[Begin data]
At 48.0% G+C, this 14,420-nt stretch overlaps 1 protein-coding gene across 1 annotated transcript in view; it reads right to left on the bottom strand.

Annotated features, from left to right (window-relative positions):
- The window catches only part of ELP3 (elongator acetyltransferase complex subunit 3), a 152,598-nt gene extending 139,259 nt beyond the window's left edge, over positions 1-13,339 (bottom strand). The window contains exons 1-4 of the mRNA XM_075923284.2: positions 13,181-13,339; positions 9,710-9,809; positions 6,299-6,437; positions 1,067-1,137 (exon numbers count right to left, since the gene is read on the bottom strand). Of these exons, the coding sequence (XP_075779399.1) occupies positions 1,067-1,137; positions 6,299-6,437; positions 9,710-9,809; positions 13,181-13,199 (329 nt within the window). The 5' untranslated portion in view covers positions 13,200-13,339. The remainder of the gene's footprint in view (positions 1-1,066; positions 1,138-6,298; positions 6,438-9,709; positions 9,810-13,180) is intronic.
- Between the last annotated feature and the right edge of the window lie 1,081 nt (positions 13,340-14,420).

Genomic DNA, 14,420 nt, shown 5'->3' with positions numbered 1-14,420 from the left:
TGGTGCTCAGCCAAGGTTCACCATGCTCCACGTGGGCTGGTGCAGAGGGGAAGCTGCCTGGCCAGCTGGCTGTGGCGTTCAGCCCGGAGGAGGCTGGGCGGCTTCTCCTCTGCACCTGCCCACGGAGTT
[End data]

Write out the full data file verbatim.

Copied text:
At 48.0% G+C, this 14,420-nt stretch overlaps 1 protein-coding gene across 1 annotated transcript in view; it reads right to left on the bottom strand.

Annotated features, from left to right (window-relative positions):
- The window catches only part of ELP3 (elongator acetyltransferase complex subunit 3), a 152,598-nt gene extending 139,259 nt beyond the window's left edge, over positions 1-13,339 (bottom strand). The window contains exons 1-4 of the mRNA XM_075923284.2: positions 13,181-13,339; positions 9,710-9,809; positions 6,299-6,437; positions 1,067-1,137 (exon numbers count right to left, since the gene is read on the bottom strand). Of these exons, the coding sequence (XP_075779399.1) occupies positions 1,067-1,137; positions 6,299-6,437; positions 9,710-9,809; positions 13,181-13,199 (329 nt within the window). The 5' untranslated portion in view covers positions 13,200-13,339. The remainder of the gene's footprint in view (positions 1-1,066; positions 1,138-6,298; positions 6,438-9,709; positions 9,810-13,180) is intronic.
- Between the last annotated feature and the right edge of the window lie 1,081 nt (positions 13,340-14,420).

Genomic DNA, 14,420 nt, shown 5'->3' with positions numbered 1-14,420 from the left:
TGGTGCTCAGCCAAGGTTCACCATGCTCCACGTGGGCTGGTGCAGAGGGGAAGCTGCCTGGCCAGCTGGCTGTGGCGTTCAGCCCGGAGGAGGCTGGGCGGCTTCTCCTCTGCACCTGCCCACGGAGTT